Tagged: genealogy

Start Your Own Genealogical FAN Club!

The FAN club is a term coined by renowned genealogist Elizabeth Shown Mills. “FAN” stands for “Friends, Associates, Neighbors”, and refers to researching the cluster of people who interacted with your ancestors. This principle is also called cluster or collateral genealogy. Researching people within this cluster can provide insights into your ancestors’ lives, as well as help answer thorny questions your direct research hasn’t been able to resolve (“I can’t find this guy ANYWHERE! Where the heck was he?” or “Which of the six John Smiths in this county is mine?” or “Who was Nathan Pyeatt’s (1787-1812) mother?”). The FAN club is a great tool for proving relationships, establishing identities, and busting through brick walls. Many printed and on-line resources contain case studies demonstrating how you can use records of friends, associates, and neighbors to obtain the answers you’re looking for. Some of the best case studies using the FAN...

Colonial and State Census Records

Censuses are not conducted in a vacuum. They occur amidst internal and external crisis, shifts in cultural interests, and events that become ‘defining moments’. They also reflect growth of the population as well as changing values and interests of Americans. Therefore, they can add valuable information that can enhance your family’s history and should be sought out. Content ranges from statistical tables only, to significant genealogical information, and will vary widely in content depending on the time and place they were taken. Thirty-seven states took censuses separately and apart from federal censuses. The number taken ranges from one census year, such as California in 1852, to 24 years, such as Mississippi between 1792 and 1866. Budget constraints during the Great Depression prevented further state enumerations, although Florida’s last state census was taken in 1945. Non-federal censuses generally have content similar to that of the federal records of the same time period...

“By the Dawn’s Early Light”: Researching War of 1812 Ancestors

The War of 1812 was a military and naval conflict between the United States (US) and Great Britain over British impressment of American sailors (1803), restriction of American trade with France during Napoleonic Wars (1807), and US desire to expand territory (1811). It has been referred to as “the forgotten war” – most likely because there was no clear winner or loser in the conflict. No lands were gained or lost after the Treaty of Ghent ended the war on February 16, 1815. Only 7,000 men served in the United States military when the war broke out. By the end of the war, more than 35,000 American regulars and 458,000 militia—though many of these were only mustered in for local defense—were serving on land and sea in the following locations: Was your ancestor one of those who served? Who Could Serve? Before starting your research, you should answer several important...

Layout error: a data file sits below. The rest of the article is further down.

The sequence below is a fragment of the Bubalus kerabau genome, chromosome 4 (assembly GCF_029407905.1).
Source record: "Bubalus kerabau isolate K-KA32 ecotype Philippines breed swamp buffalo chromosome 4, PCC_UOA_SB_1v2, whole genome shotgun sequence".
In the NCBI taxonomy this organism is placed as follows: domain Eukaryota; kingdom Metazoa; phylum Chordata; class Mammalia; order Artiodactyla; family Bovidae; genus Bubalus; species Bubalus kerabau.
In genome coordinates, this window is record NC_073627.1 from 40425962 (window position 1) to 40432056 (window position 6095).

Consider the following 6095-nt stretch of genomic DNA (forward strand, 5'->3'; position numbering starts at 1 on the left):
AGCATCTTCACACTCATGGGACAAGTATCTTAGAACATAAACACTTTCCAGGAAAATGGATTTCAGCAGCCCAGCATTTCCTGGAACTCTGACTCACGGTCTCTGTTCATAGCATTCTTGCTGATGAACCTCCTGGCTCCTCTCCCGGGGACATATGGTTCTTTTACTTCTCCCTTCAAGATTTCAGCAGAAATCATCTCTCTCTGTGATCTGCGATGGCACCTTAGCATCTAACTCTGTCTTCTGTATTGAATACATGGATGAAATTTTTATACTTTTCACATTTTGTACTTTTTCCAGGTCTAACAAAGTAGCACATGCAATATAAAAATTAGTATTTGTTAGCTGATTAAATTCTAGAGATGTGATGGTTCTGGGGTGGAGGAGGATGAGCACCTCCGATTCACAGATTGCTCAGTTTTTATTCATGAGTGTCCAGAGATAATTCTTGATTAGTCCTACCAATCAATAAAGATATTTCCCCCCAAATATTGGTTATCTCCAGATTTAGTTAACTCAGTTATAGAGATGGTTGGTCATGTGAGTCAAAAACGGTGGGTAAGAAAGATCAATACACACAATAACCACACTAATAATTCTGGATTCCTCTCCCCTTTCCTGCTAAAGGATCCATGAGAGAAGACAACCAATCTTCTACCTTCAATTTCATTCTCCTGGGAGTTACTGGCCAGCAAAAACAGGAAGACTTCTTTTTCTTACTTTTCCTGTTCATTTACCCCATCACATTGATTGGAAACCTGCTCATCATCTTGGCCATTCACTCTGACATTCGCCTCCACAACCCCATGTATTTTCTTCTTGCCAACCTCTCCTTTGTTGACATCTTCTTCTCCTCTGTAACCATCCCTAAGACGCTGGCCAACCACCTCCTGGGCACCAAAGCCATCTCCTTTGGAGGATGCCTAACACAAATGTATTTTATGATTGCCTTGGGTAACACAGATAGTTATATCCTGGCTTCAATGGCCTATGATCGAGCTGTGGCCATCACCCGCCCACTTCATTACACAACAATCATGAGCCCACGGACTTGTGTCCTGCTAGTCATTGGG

Researching the Kids: Babies, Children, and Teens in the Family Tree

Why should you spend time researching the kids in your family tree? Simple! Children are the ones who make us ancestors, and all of our ancestors were children once. They generated records that allow us to trace them from the cradle to the grave. Plus, you may find family information via an ancestral sibling that you can’t find through your direct ancestor. Without the kids, no genealogical research is possible! Let’s start with regional attitudes and time periods that affect records documenting their lives. Settlers in different regions of America brought their own ideas about childrearing with them from different parts of the world. Several factors contributed to these attitudes, including religion, social morés, ethnicity, class, and physical environment. The book Albion’s Seed: Four British Folkways in America by David Hackett Fischer provides an outstanding detailed look at these factors and is highly recommended reading. Fischer details the folkways of...

The Internet Archive for Genealogists

History of the Internet Archive The Internet Archive (https://archive.org) is a non-profit that is building a digital library of Internet sites and other cultural artifacts in digital form. It provides free access to researchers, historians, scholars, people with print disabilities, and the general public. Their mission is to provide Universal Access to All Knowledge. The Archive began archiving the Internet in 1996 It now has over twenty-three years of web history accessible through the Wayback Machine and partners with over one thousand and other partners to identify important web pages. It soon began providing digital versions of other published works. At this time it contains seven hundred thrity-five billion web pages, forty-one million books and texts, 14.7 million audio recordings (including two hundred forty thousand live concerts), 8.4 million videos (including 2.4 million television news programs), 4.4 million images, and eight hundred ninety thousand software programs. It pays to set...